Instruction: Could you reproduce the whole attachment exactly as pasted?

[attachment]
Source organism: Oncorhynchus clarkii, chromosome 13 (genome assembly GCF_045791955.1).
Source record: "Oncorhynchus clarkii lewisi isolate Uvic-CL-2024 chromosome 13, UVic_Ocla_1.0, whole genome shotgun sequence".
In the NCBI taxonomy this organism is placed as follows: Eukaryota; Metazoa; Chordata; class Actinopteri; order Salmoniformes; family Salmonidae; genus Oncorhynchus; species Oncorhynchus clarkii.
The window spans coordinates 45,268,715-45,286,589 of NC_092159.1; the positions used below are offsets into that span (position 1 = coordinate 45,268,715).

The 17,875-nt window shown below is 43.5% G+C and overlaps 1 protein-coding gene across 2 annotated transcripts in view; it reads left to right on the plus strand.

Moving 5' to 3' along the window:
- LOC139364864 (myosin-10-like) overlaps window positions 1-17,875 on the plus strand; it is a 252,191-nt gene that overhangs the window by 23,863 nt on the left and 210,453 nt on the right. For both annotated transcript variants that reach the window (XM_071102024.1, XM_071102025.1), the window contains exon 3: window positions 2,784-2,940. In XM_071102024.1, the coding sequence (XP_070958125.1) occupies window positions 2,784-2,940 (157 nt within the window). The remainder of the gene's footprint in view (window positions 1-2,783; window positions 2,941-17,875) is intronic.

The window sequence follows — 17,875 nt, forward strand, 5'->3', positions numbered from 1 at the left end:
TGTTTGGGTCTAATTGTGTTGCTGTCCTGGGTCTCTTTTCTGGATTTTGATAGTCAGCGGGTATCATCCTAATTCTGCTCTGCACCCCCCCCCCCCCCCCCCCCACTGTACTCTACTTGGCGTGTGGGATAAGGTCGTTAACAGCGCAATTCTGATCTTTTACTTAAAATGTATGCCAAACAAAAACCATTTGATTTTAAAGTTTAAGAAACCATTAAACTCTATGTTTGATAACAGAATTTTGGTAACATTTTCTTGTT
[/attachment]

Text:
Source organism: Oncorhynchus clarkii, chromosome 13 (genome assembly GCF_045791955.1).
Source record: "Oncorhynchus clarkii lewisi isolate Uvic-CL-2024 chromosome 13, UVic_Ocla_1.0, whole genome shotgun sequence".
In the NCBI taxonomy this organism is placed as follows: Eukaryota; Metazoa; Chordata; class Actinopteri; order Salmoniformes; family Salmonidae; genus Oncorhynchus; species Oncorhynchus clarkii.
The window spans coordinates 45,268,715-45,286,589 of NC_092159.1; the positions used below are offsets into that span (position 1 = coordinate 45,268,715).

The 17,875-nt window shown below is 43.5% G+C and overlaps 1 protein-coding gene across 2 annotated transcripts in view; it reads left to right on the plus strand.

Moving 5' to 3' along the window:
- LOC139364864 (myosin-10-like) overlaps window positions 1-17,875 on the plus strand; it is a 252,191-nt gene that overhangs the window by 23,863 nt on the left and 210,453 nt on the right. For both annotated transcript variants that reach the window (XM_071102024.1, XM_071102025.1), the window contains exon 3: window positions 2,784-2,940. In XM_071102024.1, the coding sequence (XP_070958125.1) occupies window positions 2,784-2,940 (157 nt within the window). The remainder of the gene's footprint in view (window positions 1-2,783; window positions 2,941-17,875) is intronic.

The window sequence follows — 17,875 nt, forward strand, 5'->3', positions numbered from 1 at the left end:
TGTTTGGGTCTAATTGTGTTGCTGTCCTGGGTCTCTTTTCTGGATTTTGATAGTCAGCGGGTATCATCCTAATTCTGCTCTGCACCCCCCCCCCCCCCCCCCCCACTGTACTCTACTTGGCGTGTGGGATAAGGTCGTTAACAGCGCAATTCTGATCTTTTACTTAAAATGTATGCCAAACAAAAACCATTTGATTTTAAAGTTTAAGAAACCATTAAACTCTATGTTTGATAACAGAATTTTGGTAACATTTTCTTGTT